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Wednesday, November 15, 2006

Random Wiki-Testing

After reading an article in the Chronicle recently (should link, but too lazy) that tested Wikipedia entries by consulting academics specializing in the area, I thought it might be fun to do something similar. So I've picked randomly out of my head (that is, by choosing the first few that came to mind) a few Renaissance English entries, and here are the results. Feel free to disagree with my assessments or my grades, and please tell me if I've failed to note any grievous errors or omissions in the entries; as I said, these were selected more or less at random, so they aren't all in my areas of specialty:

True Law of Free Monarchies: basically factually accurate if quite brief; nice that it refers to Buchanan's De Jure Regni as an intertext, and that it notes the publishing history of reprinting in England in 1603; discussion of the actual content of the book is very limited, though, and fails to even mention the theories of non-resistance or the origins of kingship (except for a brief, and inadequate reference to the "divine right of kings," favorite phrase of undergraduates), so the contrast with Buchanan is substantively meaningless.
Grade: B-

Master of the Revels: not a very strong entry; the balance is way off, with a lot of minutiae about the early history of the post but virtually nothing on its Elizabethan and early Stuart workings; no account of licensing or censorship, of what was likely to be censored and what was not; list of further reading includes Chambers, Clare, and Dutton but makes little or no use of their conclusions or of their debates about exactly what early modern "censorship" was.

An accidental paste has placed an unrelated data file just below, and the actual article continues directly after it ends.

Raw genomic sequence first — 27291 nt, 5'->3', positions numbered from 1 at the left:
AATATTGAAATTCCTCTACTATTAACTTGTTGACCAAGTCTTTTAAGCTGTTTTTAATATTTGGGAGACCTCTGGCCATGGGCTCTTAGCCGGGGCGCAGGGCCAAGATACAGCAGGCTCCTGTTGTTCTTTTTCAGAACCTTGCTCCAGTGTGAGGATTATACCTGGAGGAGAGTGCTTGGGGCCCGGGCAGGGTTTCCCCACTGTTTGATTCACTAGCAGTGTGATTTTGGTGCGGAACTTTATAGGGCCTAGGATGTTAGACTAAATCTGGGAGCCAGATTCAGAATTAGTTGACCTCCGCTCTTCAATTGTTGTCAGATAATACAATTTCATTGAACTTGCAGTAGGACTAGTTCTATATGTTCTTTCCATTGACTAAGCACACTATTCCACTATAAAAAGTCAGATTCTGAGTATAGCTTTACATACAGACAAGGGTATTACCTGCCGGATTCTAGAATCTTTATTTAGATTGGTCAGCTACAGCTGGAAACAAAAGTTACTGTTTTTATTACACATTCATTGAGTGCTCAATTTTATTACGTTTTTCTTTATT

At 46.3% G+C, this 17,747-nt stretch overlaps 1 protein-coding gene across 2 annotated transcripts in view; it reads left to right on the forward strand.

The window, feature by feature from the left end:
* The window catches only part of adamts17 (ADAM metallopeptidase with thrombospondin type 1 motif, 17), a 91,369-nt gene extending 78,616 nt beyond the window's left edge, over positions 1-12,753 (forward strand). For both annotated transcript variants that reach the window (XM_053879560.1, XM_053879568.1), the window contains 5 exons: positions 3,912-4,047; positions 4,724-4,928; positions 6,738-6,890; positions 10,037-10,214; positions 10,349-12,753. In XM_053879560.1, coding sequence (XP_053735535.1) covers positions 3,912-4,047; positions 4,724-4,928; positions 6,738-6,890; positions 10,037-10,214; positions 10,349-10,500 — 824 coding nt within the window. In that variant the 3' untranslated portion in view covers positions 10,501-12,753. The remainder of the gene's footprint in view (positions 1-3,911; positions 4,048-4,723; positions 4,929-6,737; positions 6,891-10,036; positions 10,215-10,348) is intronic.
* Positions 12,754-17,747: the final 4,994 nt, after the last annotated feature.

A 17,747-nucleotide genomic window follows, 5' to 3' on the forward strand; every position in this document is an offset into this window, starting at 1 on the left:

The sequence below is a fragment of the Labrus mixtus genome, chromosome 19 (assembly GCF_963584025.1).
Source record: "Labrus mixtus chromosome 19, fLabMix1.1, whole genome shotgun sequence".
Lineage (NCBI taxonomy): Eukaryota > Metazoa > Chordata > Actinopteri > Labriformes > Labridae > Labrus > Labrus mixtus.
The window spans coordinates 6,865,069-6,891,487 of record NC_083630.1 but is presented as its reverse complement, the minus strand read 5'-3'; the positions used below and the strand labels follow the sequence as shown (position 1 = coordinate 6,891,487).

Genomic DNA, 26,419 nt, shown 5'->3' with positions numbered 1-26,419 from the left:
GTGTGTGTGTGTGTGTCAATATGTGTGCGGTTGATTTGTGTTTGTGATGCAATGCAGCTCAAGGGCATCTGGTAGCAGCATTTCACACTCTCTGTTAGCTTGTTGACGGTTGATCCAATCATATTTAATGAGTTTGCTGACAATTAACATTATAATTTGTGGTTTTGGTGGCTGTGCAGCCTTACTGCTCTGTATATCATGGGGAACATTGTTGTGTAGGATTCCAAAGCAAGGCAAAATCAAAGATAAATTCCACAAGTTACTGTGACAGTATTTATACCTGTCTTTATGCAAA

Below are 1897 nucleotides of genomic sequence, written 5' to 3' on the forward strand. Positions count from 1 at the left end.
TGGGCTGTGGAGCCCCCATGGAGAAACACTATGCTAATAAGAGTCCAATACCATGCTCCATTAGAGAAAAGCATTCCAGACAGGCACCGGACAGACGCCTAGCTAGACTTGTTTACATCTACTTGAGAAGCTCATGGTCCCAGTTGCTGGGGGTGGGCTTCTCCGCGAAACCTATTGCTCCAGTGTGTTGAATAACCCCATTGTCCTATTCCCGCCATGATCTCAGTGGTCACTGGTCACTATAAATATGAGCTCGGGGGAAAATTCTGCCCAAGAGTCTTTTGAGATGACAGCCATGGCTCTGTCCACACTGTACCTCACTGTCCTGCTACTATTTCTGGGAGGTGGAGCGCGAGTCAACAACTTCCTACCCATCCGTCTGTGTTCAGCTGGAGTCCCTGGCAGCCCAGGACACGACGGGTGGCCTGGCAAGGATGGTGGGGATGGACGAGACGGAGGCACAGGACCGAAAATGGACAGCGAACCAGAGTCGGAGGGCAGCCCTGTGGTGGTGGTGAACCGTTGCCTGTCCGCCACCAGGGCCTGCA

Grade: C-

Arminianism: a very detailed article, excellent overall; helpfully traces the Remonstrant/Counter-Remonstrant debates in the Netherlands, outlines their theological differences, and is very nuanced on the principles of Arminianism as distinguished from Pelagianism; relates Arminianism to Methodism and has a nice section on contemporary churches that espouse Arminianism; the only real problem is no reference to English pre-Civil War controversies: this is provided via a link to another article, on "Calvinist-Arminian Debate," with a section on "17th Century English Politics," but this section is rudimentary at best, failing to even mention Archbishop Laud.
Grade: A-

Spousals de praesenti or de futuro: couldn't find any entry on the issue of spousal marriages in early modern England.
Grade: Inc

Sycorax: good, does what it needs to do; and as a bonus, informs us that the Sycorax are also the name of an alien race on Doctor Who.
Grade: A

I won't pretend to conclude anything based on this absurdly small sample, except to say that I think the conventional wisdom about Wikipedia--namely, that it's fine for some basic facts but not very good for larger conceptual issues--needs to be refined. The entry for Arminianism is impressive (to me, at least; any specialists in Protestant theology out there?) I gave the A to "Sycorax" but this is on a curve (ie, the grading is based on what I expect from that particular entry); it doesn't have as much to do as "Arminianism," of course. It wouldn't surprise me if Wikipedia is generally quite good on religion, since that's one of those subjects for which there will be millions of deeply invested researchers out there.

Try your own and tell us the results in comments or on your own blog (no, this is not a meme, don't worry). I'd be interested to learn if there are definable areas of early modern culture that fare better or worse than others.

  • At 11/15/2006 09:32:00 AM, Anonymous Anonymous wrote…

    I suppose that a B- for Trew Law (and isn't its standard spelling "Trew" rather than "True"?) is fair, insofar as there is some entry and what's there is pretty much accurate; however, I don't like the way the entry refers to the work being "written around 1598 and. . . circulated anonymously," before being published in England in 1603. To me, that suggests that the work first floated around in manuscript, when in fact it was published in 1598 in Scotland.

    But check out the entry on Basilikon Doron: twice as long, but half as accurate! It really sounds like it was written at 2 a.m. by one of my students, who just threw in any old half-remembered fact in any old order.


  • At 11/15/2006 09:50:00 AM, Blogger Hieronimo wrote…